According to him, the president has immensely a jovial personality.

Also appearing in the documentary, the Special Adviser to the President on Media and Publicity, Mr. Femi Adesina called on Nigerians to stand by the president, despite the current tough climate in the country.

According to him, there will be a dramatic change before the end of the president’s four years mandate.

He said the president believes in loyalty, adding that the president stands by persons when they have proven to be loyal.

Similarly his colleague, the Senior Special Assistant to the President on Media and Publicity, Mallam Garba Shehu described Buhari as a complete democrat who abides by the rule of law.

“The three arms of government have enjoyed the healthiest relationship since Buhari assumed office. I remember at the beginning of the crisis at the National Assembly, the president refused to interfere in the election of the Senate President and Speaker of the House of Representatives. He is not dictatorial or imposes his views on others,” he said.

Meanwhile, Adesina, yesterday responded to the scathing criticism of the decision by him and his colleagues to air a documentary on the president yesterday and today in the midst of the crippling fuel crisis in the country.

The presidential spokesman, in a statement emailed to the electronic media, said fault finding had become the trade mark of certain persons, adding that such individuals would even dare to “murmur against God” should they erroneously make it to heaven.

He said whereas the main criticism of the move arose from perceived insensitivity on their part following the lingering fuel scarcity plaguing the country, the problem was not enough to put off such a plan, arguing that life must not necessarily be about doom and gloom or wearing of sackcloth and sitting in ashes.

Adesina described the current fuel scarcity as a product of deliberate mischief and sabotage by some oil marketers whom he said only want to frustrate the government and leave it with no option than to hike the pump price of fuel.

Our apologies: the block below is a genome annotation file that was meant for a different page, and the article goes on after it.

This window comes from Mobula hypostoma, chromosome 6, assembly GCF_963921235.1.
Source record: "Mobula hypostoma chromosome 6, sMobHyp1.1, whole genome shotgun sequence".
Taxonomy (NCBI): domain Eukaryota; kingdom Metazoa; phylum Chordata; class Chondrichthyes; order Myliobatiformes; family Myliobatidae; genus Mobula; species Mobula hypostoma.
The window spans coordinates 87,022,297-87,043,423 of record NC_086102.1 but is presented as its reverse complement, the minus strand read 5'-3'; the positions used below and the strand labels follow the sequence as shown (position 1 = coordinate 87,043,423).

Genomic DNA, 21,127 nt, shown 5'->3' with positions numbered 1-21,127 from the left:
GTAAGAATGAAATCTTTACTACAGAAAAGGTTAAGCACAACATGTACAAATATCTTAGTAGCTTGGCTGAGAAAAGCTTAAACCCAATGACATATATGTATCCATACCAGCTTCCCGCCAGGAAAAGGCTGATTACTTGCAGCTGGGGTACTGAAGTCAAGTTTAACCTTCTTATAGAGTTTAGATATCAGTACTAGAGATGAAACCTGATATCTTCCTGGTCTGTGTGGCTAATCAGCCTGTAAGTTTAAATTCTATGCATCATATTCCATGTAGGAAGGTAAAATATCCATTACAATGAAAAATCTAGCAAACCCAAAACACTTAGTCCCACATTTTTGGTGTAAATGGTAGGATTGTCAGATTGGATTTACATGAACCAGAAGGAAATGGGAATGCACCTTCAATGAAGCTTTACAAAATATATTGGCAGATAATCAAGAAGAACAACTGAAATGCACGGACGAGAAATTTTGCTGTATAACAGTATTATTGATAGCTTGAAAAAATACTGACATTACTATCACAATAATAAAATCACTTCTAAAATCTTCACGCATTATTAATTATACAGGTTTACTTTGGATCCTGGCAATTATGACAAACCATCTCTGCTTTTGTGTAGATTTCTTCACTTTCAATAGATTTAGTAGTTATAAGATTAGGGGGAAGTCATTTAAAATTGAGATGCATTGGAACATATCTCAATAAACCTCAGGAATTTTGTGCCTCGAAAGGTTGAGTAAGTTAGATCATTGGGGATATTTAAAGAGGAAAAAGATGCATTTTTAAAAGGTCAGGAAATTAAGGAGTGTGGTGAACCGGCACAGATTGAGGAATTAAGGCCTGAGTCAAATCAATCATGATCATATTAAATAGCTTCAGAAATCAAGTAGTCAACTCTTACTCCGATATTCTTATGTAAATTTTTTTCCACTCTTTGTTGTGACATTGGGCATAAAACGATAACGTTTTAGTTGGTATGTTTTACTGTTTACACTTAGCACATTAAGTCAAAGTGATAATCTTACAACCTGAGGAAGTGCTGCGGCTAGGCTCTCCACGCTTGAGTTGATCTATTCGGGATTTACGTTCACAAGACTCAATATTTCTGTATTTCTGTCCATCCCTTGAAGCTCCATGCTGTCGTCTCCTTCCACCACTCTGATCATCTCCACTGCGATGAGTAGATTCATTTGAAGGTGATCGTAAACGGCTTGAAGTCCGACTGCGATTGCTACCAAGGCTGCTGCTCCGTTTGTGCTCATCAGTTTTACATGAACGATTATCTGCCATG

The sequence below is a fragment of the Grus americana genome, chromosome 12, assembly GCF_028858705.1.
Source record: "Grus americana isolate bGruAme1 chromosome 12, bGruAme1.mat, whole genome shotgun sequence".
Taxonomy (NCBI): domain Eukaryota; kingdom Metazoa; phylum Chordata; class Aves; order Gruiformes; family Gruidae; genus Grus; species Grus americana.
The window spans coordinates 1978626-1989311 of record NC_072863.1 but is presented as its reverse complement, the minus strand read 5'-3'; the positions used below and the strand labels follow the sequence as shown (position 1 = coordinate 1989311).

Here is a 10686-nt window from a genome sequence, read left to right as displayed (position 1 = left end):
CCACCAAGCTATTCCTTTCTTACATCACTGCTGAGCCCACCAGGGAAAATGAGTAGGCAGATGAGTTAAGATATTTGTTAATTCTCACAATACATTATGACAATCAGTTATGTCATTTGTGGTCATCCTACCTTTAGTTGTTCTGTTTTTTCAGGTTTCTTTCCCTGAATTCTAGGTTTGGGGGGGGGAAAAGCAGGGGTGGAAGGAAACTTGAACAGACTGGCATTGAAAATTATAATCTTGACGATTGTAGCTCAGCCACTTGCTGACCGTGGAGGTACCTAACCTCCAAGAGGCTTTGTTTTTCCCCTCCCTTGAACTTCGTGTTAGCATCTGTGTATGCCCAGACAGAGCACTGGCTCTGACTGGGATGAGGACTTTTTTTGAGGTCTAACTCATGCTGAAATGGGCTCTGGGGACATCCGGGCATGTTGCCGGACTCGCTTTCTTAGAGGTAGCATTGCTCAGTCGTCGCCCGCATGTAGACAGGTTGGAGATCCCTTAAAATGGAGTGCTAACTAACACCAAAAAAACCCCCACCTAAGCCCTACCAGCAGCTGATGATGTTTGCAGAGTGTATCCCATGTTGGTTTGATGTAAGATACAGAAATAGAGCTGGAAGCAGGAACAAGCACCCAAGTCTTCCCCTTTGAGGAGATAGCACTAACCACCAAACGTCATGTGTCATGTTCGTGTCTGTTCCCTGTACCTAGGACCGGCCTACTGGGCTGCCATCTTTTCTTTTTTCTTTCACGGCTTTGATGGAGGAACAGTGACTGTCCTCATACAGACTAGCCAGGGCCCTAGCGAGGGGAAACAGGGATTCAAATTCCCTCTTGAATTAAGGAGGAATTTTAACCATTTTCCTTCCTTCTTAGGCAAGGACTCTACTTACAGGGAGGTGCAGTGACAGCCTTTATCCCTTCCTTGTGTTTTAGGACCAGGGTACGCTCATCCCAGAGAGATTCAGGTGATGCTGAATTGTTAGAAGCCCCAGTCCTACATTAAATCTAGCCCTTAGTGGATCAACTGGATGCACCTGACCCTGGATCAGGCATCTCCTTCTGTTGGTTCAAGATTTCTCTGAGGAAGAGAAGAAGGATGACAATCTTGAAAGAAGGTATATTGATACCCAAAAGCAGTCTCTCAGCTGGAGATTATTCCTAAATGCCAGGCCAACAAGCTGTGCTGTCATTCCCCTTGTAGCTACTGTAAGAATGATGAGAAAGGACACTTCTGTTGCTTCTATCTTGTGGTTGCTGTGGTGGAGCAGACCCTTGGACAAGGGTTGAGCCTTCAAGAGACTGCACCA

He said the by-product of the fuel crisis has been hoarding and panic buying, adding, nonetheless, that the government was working assiduously to end the scarcity.

He reasoned that Nigerians must not be consigned to the world of fuel scarcity and therefore close their minds against other important things.

He also argued that the current circumstances, notwithstanding, Buhari was loved by millions of Nigerians whom he said were eager to watch the documentary.

Adesina stressed that this moment of fuel scarcity was a passing phase, which cannot be an end in itself.

“I have read a lot of reactions, particularly online, on the timing of the airing of the documentary on President Muhammadu Buhari, slated for December 24 and 25, 2017, respectively, by 8 p.m. on NTA and Channels Television.

“Some of the comments are borne out of genuine concern, which we appreciate, while others are virulent, coming from inveterate complainers. Fault finding is the stock-in-trade of such people, and if they mistakenly find themselves in Heaven, they would even complain against God. They have no other pastime.

“The reactions mainly dwell on the fact that a documentary showing the human side of the president (as against the well known iron and steel) is coming at a time there is severe fuel scarcity in the country.

“And I say, why not? Is life all about doom and gloom? Must we sit in ashes and wear sackcloth perpetually, and ignore the brighter side of life? God forbid.